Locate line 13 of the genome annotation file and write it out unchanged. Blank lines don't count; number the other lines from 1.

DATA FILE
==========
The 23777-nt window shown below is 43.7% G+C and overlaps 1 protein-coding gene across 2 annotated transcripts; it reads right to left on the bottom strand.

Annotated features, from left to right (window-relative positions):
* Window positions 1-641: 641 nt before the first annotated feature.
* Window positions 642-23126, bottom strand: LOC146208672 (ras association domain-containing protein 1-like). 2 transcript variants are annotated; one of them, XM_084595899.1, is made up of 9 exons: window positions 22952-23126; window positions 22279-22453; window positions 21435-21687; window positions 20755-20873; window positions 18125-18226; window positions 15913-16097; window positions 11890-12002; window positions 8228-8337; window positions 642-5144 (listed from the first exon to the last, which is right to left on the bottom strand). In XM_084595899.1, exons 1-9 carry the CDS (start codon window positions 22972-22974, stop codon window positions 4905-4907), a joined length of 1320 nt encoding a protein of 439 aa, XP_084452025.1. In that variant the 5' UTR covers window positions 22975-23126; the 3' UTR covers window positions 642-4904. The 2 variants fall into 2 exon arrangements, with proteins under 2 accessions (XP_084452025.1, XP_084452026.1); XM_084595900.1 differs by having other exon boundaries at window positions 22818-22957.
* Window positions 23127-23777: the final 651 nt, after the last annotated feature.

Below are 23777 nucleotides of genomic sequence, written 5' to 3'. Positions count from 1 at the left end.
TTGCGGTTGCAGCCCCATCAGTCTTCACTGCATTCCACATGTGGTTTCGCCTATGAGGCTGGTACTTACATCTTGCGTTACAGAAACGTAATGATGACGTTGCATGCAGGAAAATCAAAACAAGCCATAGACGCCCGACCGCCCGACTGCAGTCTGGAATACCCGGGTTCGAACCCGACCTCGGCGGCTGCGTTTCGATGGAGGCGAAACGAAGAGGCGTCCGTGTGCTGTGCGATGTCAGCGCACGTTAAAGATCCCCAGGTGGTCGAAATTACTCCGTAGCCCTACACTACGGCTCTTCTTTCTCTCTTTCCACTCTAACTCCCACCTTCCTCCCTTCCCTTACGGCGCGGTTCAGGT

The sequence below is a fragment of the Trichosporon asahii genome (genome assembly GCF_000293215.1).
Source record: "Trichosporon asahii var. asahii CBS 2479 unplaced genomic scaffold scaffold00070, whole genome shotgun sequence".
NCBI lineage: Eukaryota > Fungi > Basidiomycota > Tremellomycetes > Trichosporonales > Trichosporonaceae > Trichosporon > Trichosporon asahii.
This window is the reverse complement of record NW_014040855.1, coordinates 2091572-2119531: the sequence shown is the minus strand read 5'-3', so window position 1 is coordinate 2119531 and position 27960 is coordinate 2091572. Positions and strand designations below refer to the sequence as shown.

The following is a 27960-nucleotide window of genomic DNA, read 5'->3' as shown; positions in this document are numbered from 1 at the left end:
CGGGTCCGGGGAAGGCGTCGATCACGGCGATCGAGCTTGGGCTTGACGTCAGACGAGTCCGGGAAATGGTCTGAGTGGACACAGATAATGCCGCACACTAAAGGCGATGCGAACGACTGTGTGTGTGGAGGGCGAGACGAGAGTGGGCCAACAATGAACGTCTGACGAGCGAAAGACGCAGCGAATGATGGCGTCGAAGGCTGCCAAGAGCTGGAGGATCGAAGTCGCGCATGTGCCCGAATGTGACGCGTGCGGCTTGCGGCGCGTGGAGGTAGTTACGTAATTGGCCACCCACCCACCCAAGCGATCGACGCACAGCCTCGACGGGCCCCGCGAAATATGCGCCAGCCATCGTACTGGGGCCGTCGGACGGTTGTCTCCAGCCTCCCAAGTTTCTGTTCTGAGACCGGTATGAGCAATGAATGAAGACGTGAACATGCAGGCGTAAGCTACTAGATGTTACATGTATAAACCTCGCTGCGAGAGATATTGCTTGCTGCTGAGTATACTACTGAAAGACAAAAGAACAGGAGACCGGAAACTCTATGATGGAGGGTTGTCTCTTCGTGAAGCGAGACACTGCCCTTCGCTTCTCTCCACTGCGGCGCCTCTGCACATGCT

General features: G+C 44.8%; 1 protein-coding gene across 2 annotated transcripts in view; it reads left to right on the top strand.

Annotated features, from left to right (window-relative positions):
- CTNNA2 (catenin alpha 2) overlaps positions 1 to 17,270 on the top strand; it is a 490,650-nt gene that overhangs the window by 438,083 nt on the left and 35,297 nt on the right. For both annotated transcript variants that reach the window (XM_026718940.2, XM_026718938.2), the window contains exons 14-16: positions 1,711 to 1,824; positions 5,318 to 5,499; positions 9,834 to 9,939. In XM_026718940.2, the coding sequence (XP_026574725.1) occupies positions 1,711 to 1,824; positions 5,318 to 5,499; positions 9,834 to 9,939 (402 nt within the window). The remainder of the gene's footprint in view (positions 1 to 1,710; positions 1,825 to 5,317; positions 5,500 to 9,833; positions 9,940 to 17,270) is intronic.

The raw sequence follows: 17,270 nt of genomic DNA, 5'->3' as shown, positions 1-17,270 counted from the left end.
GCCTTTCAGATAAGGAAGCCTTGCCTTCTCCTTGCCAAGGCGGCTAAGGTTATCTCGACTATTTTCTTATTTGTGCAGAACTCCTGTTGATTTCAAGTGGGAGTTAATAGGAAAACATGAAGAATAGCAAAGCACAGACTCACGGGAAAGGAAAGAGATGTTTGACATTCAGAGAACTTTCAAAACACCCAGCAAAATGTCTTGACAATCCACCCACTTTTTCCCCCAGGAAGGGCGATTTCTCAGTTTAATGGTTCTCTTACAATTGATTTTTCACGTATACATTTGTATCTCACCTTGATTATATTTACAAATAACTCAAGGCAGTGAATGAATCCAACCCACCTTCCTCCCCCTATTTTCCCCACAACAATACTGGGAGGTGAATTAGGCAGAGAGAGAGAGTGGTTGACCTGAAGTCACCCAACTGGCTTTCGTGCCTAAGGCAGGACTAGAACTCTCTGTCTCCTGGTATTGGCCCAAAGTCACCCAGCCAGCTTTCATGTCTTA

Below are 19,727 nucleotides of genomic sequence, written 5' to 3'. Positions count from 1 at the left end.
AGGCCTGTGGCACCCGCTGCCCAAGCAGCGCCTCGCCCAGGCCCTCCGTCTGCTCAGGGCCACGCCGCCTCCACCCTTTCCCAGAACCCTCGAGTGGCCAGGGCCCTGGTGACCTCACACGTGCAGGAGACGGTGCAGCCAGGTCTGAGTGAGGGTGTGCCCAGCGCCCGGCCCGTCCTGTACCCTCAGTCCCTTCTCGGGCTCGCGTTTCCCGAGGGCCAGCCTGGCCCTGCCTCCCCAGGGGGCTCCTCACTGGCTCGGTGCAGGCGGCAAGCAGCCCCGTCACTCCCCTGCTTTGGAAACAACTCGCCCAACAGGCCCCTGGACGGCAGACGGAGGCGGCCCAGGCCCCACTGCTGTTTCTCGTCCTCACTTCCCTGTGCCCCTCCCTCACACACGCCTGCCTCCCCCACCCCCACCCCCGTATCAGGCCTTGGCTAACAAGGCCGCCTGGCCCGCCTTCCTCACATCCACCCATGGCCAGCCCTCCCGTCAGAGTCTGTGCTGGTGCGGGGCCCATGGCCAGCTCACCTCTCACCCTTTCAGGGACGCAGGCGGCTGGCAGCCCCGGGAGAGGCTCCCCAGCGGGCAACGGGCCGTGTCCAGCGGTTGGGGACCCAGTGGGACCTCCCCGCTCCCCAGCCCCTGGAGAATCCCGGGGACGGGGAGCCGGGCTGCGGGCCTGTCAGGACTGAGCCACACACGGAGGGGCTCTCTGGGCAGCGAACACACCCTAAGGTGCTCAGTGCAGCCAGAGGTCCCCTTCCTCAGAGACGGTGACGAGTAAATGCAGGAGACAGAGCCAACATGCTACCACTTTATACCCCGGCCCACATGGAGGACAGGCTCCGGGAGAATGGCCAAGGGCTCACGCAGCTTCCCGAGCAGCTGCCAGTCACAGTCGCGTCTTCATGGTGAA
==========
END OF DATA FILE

CGGGTCCGGGGAAGGCGTCGATCACGGCGATCGAGCTTGGGCTTGACGTCAGACGAGTCCGGGAAATGGTCTGAGTGGACACAGATAATGCCGCACACTAAAGGCGATGCGAACGACTGTGTGTGTGGAGGGCGAGACGAGAGTGGGCCAACAATGAACGTCTGACGAGCGAAAGACGCAGCGAATGATGGCGTCGAAGGCTGCCAAGAGCTGGAGGATCGAAGTCGCGCATGTGCCCGAATGTGACGCGTGCGGCTTGCGGCGCGTGGAGGTAGTTACGTAATTGGCCACCCACCCACCCAAGCGATCGACGCACAGCCTCGACGGGCCCCGCGAAATATGCGCCAGCCATCGTACTGGGGCCGTCGGACGGTTGTCTCCAGCCTCCCAAGTTTCTGTTCTGAGACCGGTATGAGCAATGAATGAAGACGTGAACATGCAGGCGTAAGCTACTAGATGTTACATGTATAAACCTCGCTGCGAGAGATATTGCTTGCTGCTGAGTATACTACTGAAAGACAAAAGAACAGGAGACCGGAAACTCTATGATGGAGGGTTGTCTCTTCGTGAAGCGAGACACTGCCCTTCGCTTCTCTCCACTGCGGCGCCTCTGCACATGCT